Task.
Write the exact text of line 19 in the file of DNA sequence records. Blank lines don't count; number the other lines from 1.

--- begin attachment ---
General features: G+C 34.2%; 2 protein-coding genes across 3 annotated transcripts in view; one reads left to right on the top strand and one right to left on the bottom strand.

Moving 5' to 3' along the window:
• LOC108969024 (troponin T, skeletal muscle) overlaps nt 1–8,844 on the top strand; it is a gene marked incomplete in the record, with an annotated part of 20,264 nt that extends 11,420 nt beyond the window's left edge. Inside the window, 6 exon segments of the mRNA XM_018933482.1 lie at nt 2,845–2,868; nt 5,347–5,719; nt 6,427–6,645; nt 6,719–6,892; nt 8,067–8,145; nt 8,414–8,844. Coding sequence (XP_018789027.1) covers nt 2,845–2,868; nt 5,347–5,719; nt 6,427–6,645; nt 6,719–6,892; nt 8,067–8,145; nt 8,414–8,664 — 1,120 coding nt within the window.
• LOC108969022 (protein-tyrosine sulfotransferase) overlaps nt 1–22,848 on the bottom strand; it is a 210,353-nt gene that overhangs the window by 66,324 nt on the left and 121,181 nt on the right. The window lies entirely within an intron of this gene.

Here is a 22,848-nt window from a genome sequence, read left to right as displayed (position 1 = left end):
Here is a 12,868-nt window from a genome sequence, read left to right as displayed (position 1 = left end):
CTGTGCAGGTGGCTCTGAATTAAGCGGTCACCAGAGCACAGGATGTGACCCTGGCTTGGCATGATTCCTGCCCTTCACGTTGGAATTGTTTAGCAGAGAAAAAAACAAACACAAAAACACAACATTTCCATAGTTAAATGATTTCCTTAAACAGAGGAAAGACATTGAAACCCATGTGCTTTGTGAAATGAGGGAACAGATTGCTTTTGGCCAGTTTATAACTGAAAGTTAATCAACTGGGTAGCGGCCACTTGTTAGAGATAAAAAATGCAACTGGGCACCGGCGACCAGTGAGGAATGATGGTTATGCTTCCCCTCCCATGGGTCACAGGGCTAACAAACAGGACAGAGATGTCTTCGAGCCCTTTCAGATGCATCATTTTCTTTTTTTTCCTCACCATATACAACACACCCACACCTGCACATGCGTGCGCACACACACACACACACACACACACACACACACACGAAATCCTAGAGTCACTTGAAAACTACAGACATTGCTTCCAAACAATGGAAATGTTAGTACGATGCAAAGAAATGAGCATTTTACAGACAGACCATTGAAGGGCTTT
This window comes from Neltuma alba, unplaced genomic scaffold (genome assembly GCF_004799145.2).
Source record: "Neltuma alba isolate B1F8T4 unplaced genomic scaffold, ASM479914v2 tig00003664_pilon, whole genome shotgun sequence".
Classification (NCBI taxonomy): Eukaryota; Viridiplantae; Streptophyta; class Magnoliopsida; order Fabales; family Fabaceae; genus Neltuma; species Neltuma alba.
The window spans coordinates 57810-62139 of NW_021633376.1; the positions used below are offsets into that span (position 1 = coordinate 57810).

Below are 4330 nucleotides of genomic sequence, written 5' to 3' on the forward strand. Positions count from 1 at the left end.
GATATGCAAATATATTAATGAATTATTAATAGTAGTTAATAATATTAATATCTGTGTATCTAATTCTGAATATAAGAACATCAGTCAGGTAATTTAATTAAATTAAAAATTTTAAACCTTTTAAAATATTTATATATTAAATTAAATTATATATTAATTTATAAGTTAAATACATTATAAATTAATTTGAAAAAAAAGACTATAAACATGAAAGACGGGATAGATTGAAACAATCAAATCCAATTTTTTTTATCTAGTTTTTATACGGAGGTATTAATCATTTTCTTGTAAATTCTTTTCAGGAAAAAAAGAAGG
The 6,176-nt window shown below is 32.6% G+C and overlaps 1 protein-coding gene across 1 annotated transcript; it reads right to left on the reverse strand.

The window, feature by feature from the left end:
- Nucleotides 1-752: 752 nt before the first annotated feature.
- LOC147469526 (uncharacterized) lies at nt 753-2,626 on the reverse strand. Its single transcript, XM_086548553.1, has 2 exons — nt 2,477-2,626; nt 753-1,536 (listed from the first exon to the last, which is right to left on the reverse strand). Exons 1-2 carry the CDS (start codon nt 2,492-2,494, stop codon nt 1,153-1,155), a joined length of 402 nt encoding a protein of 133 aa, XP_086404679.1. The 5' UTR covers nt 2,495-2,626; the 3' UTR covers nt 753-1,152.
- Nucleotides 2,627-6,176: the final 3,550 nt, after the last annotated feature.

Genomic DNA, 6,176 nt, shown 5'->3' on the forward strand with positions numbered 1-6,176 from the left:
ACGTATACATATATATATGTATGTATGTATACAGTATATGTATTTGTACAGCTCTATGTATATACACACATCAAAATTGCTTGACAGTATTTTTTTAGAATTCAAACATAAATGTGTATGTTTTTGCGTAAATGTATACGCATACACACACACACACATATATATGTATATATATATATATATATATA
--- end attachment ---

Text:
Genomic DNA, 6,176 nt, shown 5'->3' on the forward strand with positions numbered 1-6,176 from the left: